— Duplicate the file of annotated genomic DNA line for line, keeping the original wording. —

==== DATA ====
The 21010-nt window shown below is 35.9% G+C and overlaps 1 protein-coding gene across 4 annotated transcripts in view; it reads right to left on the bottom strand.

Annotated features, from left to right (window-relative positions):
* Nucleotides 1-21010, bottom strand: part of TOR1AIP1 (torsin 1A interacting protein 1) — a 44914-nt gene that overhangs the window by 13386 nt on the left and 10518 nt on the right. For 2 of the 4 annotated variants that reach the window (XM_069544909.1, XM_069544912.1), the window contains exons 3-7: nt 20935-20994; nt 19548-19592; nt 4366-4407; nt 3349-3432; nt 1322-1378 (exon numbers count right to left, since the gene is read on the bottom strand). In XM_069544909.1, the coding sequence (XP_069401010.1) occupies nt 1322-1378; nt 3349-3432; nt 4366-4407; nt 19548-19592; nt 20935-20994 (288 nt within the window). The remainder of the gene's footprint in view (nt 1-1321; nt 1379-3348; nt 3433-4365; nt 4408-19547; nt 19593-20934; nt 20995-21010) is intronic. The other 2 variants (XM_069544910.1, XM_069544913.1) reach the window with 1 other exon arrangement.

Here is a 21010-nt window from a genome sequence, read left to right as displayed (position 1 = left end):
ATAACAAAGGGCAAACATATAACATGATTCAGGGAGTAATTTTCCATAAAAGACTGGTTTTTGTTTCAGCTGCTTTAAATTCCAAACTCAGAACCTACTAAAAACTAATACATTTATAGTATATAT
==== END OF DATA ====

The 21010-nt window shown below is 35.9% G+C and overlaps 1 protein-coding gene across 4 annotated transcripts in view; it reads right to left on the bottom strand.

Annotated features, from left to right (window-relative positions):
* Nucleotides 1-21010, bottom strand: part of TOR1AIP1 (torsin 1A interacting protein 1) — a 44914-nt gene that overhangs the window by 13386 nt on the left and 10518 nt on the right. For 2 of the 4 annotated variants that reach the window (XM_069544909.1, XM_069544912.1), the window contains exons 3-7: nt 20935-20994; nt 19548-19592; nt 4366-4407; nt 3349-3432; nt 1322-1378 (exon numbers count right to left, since the gene is read on the bottom strand). In XM_069544909.1, the coding sequence (XP_069401010.1) occupies nt 1322-1378; nt 3349-3432; nt 4366-4407; nt 19548-19592; nt 20935-20994 (288 nt within the window). The remainder of the gene's footprint in view (nt 1-1321; nt 1379-3348; nt 3433-4365; nt 4408-19547; nt 19593-20934; nt 20995-21010) is intronic. The other 2 variants (XM_069544910.1, XM_069544913.1) reach the window with 1 other exon arrangement.

Here is a 21010-nt window from a genome sequence, read left to right as displayed (position 1 = left end):
ATAACAAAGGGCAAACATATAACATGATTCAGGGAGTAATTTTCCATAAAAGACTGGTTTTTGTTTCAGCTGCTTTAAATTCCAAACTCAGAACCTACTAAAAACTAATACATTTATAGTATATAT